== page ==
Trust the Russians?

Allowing Vladimir Putin to be our emissary in Vienna in such an important, delicate negotiation as the Iranian nuclear deal is like allowing the “Boston Strangler” to babysit your children.

The view from Mount Bental on the Golan Heights looking into Syria, Aug. 22, 2020. Credit: Yonatan Sindel/Flash90.
The view from Mount Bental on the Golan Heights looking into Syria, Aug. 22, 2020. Credit: Yonatan Sindel/Flash90.
Sarah N. Stern
Sarah N. Stern
Sarah N. Stern is the founder and president of the Endowment for Middle East Truth (EMET), a think tank that specializes in the Middle East. She is the author of Saudi Arabia and the Global Terrorist Network (2011).  

Up on the Golan Heights with my family, I can see Mount Hermon and know that just on the other side of that sits the despotic, failed state of Syria. I am reminded of the days that the governments of the United States and Israel both believed that a lasting peace with Syria was attainable, if only Israel gave the Golan Heights to Syria. I cannot help but realize how tiny and fragile the land of Israel is, or how incredibly dangerous it can be to base foreign policy on hope and wishful thinking rather than on a sober assessment of reality.

But as Prime Minister Margaret Thatcher stated, “We in the West make a great mistake when we transpose our values on the rest of the world.”

Not every leader actually wants peace and stability. Not every leader is a Jeffersonian democrat that must answer to his people. Not every leader actually has compassion for his own people—let alone for foreigners, especially if they happen to be Jews.

In the early 1990s, I was one of no more than a half dozen people who worked against the stationing of U.S. troops on the Golan Heights, the first step in the famed “Golan Giveaway Deal.” This spirited deal planned on giving back the Golan Heights to former Syrian President Hafez Assad. However, the sobering reality that I, as well as my colleagues—Yoram Ettinger, the former minister of congressional affairs of the Israeli embassy; Yossi Ben Aharon, the director general of Yitzchak Shamir’s government; and Yigal Carmon, and a former intelligence official, currently the head of MEMRI—understood was that this is not a leader acting in good faith towards peace and stability. The stationing of U.S. troops on the Golan Heights was the first stage of this process, a sort of public-relations stunt to sweeten the deal for the Israeli and the American Jewish populace.

We had some formidable forces on the other side, including someone no less powerful less than the Israeli Ambassador to the United States Itamar Rabinovich, who was the lead negotiator and champion of a Golan deal with Assad.

Could you imagine if Rabinovich had succeeded with his wishes? The United Nations has estimated that at least 350,000 people had been killed by the regime of Assad’s son, current Syrian President Bashar Assad, since the beginning of the Arab spring in 2011. And they call it an “undercount” because they didn’t start officially counting since 2014. This does not account for the approximately 128,000 who never emerged from the Syrian prisons, and some 14,000 that are dead from their grueling, ghastly treatments. Treatments so horrific that the United Nations labeled their prison process “extermination.”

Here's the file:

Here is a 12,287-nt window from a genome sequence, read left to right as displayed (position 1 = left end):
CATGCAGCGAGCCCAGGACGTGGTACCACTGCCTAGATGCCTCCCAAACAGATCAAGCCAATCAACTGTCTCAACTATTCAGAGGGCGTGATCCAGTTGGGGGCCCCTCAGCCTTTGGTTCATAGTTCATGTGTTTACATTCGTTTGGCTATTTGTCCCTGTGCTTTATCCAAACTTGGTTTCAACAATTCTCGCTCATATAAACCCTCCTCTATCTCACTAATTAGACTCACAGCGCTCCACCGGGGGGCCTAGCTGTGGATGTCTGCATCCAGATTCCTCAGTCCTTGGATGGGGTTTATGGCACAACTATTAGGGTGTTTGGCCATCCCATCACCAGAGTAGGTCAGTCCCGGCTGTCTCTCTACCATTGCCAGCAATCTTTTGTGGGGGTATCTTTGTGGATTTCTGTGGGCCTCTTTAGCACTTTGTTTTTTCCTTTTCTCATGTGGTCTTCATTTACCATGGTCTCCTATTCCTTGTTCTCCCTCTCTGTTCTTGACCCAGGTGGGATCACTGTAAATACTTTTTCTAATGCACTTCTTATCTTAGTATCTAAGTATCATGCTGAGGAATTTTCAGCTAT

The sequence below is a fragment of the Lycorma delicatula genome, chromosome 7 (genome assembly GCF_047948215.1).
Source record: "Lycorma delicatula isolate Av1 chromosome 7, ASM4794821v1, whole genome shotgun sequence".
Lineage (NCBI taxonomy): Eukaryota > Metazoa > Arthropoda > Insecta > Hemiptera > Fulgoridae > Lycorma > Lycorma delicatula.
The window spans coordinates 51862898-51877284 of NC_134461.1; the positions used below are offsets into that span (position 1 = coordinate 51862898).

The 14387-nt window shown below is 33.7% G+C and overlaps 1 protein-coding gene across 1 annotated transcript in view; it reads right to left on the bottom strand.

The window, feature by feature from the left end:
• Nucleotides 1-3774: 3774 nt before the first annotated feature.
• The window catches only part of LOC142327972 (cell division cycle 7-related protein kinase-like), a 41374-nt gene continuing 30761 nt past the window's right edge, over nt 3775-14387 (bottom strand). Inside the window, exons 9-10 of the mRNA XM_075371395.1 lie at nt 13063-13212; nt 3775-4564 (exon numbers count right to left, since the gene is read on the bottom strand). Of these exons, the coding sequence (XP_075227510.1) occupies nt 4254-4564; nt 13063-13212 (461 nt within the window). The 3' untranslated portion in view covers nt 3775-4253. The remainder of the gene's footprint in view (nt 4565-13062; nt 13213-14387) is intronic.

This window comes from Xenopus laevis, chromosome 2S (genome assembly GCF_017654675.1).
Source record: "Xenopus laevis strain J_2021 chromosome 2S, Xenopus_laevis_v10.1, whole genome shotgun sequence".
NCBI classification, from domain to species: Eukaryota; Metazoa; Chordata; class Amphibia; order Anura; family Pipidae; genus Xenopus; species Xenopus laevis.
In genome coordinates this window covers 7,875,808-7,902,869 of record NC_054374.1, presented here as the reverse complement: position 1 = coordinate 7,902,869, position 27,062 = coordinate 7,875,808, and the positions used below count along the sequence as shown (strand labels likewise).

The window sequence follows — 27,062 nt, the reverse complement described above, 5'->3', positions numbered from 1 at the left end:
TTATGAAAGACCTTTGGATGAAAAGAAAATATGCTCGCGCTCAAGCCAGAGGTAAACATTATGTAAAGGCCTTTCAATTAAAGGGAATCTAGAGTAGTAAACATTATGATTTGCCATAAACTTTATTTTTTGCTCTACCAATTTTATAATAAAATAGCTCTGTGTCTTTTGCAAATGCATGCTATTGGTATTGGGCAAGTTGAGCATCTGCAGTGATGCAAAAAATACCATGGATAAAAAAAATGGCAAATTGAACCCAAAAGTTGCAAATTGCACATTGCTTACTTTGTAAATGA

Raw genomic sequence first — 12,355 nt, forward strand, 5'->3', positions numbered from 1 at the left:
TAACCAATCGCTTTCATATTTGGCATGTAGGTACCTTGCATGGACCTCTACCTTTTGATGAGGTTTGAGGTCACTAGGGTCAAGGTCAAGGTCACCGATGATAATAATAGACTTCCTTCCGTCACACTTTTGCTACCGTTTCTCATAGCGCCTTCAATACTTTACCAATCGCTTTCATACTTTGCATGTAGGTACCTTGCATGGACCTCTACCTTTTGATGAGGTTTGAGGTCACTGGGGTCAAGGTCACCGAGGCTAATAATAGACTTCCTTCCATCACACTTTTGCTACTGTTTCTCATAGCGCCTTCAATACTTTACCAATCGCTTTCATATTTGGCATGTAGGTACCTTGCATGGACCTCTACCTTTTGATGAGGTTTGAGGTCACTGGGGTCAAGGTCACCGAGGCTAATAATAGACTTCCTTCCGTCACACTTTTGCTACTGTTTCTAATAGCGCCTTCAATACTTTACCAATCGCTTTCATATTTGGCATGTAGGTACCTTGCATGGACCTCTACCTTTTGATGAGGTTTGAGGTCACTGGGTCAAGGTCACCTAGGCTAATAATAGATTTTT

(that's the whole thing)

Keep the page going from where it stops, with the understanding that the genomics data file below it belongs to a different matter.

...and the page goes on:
Only a few weeks ago, a German court sentenced Anwar Raslan for the unbearable torture of 4,000 people in Syria’s notorious Al-Khatib prison. If this is what Assad does with his own dissident population, could you imagine what he would have done to Jews?

All of this brings me to Vienna today, where the U.S. administration is negotiating between its knees with the Islamic Republic of Iran. What is even more appalling than our total abasement—coupled with our willingness to submit to not even being allowed to enter the same room and negotiate directly with the Iranians—is the fact that we have put our trust in the Russians to be our interlocutors.

A story in Defense Weekly quotes U.S. Secretary of State Antony Blinken as calling on Russia, which he sees as an ally of Iran, to use its influence on the Islamic Republic and how “Moscow should impress upon Iran that sense of urgency.”

One would think that while Russia is amassing approximately 130,000 troops on the border of Ukraine, poised for an attack, that he is not a trusted ally. Putin sees his relationship with the United States as a zero-sum game. He wins; we lose. His megalomanic aspirations could easily result in the sort of reckless brinkmanship that could result in World War III and untold suffering for millions of innocent civilians.

And just like ignoring Hitler’s Anschluss speech in Vienna did not prevent World War II, ignoring the buildup of troops on the border of Ukraine will not prevent World War III.

Putin would stop nowhere to undermine the American-led world order, and if that means enabling Iran to possess a nuclear bomb, so be it. Allowing him to be our emissary in Vienna in such an important, delicate negotiation is like allowing the “Boston Strangler” to babysit your children.

Returning to the negotiations of the ’90s between Israel and Syria, the fact that Assad said “no” to the Israeli offer, which would have cut Israel in half, extending Syria down to the shores of Lake Tiberias, was nothing short of a miracle.

But if recent history has taught us anything, it is that foreign policy should not be based on miracles or on wishful thinking, but on an accurate assessment of with whom we are dealing.

Sarah N. Stern is founder and president of the Endowment for Middle East Truth (EMET), a pro-Israel and pro-American think tank and policy institute in Washington, D.C.

The opinions and facts presented in this article are those of the author, and neither JNS nor its partners assume any responsibility for them.
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